5 people reveal the wedding planning mistakes they now regret making
While a couple’s wedding day can certainly be magical, ask any married couple and you’ll soon find that the weeks and months leading up to it are usually anything but. In fact, according to a 2018 study from Zola, 96% of engaged or newlywed couples found wedding planning stressful AF, which probably means the remaining 4% are in denial or aliens.
The top three main stressors? Budget, perfection, and disagreements. But let’s face it: Thanks to Pinterest vision boards and Instagram hashtags, the high expectations for a wedding are unreal. When you factor in the opinions and pressures from friends and family, not to mention the average U.S. wedding costs $29,200, it’s easy to understand why newly engaged couples are having so many sleepless nights.
But what if you could learn from the married couples that came before you so that you and your partner could plan the wedding of your dreams while keeping your budget and cortisol levels intact? Below, we talked to a panel of married couples on what they wish they did differently with their wedding planning as well as tips from wedding planners so you can get hitched without a hitch.
1Be specific with your guest list.
For Colin and Martin, figuring out whether they were going to have a large or small wedding was key in how they would move forward with the rest of their planning. “Having been to some other family weddings, these large family weddings really do seemed way more trouble than it’s worth,” they tell HelloGiggles. “Also, as the first gay couple to get married for both our families, this was whole new territory for everyone involved. We caught ourselves asking a few times, ‘Would Uncle Jim and Aunt Joy really want to come?’ Then we moved over to who we really wanted there…and it wasn’t really a long list!”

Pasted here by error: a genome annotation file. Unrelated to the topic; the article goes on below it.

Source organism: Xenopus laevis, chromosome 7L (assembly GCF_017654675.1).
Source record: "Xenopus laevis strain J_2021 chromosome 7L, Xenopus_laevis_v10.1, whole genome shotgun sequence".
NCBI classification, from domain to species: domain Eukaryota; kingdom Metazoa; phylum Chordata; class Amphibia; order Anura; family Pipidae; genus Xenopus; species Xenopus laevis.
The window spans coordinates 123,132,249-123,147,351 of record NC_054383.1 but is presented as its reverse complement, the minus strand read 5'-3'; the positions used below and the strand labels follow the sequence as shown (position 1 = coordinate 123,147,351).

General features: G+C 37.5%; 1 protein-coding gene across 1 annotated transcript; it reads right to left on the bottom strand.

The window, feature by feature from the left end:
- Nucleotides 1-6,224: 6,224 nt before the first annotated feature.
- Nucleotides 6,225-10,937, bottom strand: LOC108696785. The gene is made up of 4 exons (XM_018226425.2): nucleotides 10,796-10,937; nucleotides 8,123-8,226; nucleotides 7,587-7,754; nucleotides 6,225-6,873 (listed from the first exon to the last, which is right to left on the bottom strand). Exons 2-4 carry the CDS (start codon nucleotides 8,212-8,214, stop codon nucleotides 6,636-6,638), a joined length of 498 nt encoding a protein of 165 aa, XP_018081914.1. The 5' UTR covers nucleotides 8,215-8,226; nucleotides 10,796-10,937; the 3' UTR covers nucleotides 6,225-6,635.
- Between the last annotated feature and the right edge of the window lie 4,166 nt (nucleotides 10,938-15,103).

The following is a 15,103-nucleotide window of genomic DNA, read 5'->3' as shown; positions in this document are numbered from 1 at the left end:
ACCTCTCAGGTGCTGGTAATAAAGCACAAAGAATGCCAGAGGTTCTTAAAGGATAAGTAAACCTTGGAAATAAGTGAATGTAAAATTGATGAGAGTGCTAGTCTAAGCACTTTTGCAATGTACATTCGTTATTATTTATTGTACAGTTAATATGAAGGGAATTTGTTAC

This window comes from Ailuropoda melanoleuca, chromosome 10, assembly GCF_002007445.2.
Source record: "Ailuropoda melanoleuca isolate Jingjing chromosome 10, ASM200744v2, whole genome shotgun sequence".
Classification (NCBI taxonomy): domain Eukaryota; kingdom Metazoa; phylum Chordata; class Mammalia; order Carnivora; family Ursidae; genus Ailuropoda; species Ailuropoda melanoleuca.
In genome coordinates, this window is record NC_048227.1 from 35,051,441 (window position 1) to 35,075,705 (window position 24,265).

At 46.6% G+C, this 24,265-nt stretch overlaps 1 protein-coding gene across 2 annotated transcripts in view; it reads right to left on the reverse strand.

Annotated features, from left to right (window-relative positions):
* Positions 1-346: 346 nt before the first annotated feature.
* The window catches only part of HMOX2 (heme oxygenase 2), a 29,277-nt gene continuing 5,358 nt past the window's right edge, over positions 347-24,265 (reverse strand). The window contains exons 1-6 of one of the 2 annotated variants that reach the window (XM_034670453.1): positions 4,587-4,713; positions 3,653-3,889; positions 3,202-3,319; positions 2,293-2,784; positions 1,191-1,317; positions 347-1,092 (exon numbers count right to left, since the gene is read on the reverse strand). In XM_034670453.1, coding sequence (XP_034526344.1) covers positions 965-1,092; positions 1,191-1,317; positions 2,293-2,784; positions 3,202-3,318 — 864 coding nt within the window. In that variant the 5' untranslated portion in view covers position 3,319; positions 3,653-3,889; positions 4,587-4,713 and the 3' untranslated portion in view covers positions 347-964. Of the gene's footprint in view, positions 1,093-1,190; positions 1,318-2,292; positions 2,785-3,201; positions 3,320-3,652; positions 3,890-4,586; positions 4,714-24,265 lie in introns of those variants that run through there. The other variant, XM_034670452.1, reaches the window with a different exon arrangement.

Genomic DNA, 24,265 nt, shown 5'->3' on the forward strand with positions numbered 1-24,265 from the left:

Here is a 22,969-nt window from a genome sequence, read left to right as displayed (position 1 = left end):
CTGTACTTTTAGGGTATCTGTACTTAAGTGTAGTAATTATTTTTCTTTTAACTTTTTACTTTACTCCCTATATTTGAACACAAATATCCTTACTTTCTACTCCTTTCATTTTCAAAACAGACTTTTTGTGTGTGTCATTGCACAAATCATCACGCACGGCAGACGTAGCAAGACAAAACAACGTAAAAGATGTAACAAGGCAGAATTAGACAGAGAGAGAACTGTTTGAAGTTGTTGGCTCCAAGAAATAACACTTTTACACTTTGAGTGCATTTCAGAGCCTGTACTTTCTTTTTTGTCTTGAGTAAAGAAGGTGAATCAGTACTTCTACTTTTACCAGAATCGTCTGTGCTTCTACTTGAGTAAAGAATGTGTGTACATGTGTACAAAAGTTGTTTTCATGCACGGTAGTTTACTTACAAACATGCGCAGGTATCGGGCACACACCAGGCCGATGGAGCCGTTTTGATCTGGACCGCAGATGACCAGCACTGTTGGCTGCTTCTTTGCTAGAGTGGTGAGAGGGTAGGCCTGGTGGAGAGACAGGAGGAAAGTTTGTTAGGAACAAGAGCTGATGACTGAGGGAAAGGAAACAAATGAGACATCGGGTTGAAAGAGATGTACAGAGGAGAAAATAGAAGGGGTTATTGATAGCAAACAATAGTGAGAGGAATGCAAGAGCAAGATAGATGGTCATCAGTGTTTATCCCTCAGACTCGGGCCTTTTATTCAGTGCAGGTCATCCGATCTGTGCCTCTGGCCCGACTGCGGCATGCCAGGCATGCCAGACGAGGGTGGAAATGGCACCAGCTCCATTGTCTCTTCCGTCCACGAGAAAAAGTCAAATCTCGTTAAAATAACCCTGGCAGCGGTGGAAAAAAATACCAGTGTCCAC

A few years after she said “I do,” Freya Carpenter wishes she trimmed her wedding guest list. “It cost almost $100 per person, and I feel like we invited way too many people,” she says. “Especially since I counted nine people who were no shows! And no, I don’t talk to them anymore.”
Roberta Sabbatini, a U.S. and Italy-based wedding planner, says from her experience, “The main regret is on the number of guests invited. [The couple] soon realizes they were ‘forced’ to invite ‘that relative.’ In some other cases, the closest friends showed their true colors. There have been cases in which best men left unpaid bills when they were supposed to take care of them. I’ve witnessed cases in which friends wrote unpleasant comments on the guest book,” she says. “When a group of people, of diverse backgrounds, come together and spend time together in a restricted environment, they can bring out the best but sometimes the worst in themselves and each other.”
The advice: Be specific with your guest list, and don’t be afraid to make cuts. Focus on those you actually want to have around on your big day. Who do you regularly connect with? Who is supportive of you and your relationship? Your day, including your guest list, should be a reflection of love, trust, and harmony—not obligation.
2Remember: It’s just a dress.
When Nataliya Ogle got married seven years ago, she wanted a classic silhouette that would remain timeless, and fell in love with a beautiful gown by Jenny Packham. “I remember crying when I saw that $6,000 price tag because it was one of the largest purchases I’ve ever made,” she says. “But my then-fiancé said he would pay for half so I could get the dress I truly love for the day.”
Ogle says that because she bought a dress that wasn’t too white or “wedding-dress” looking that she could wear it to other occasions. “It was my way of justifying the hefty price tag. Reality is, there aren’t many occasions in life to wear a long, flowing gown! I haven’t worn it once after my wedding except for a quick fashion photoshoot, so no matter how you justify it in your head, the reality will most likely have you stashing the dress after the wedding and not seeing it again for years, or maybe even decades.”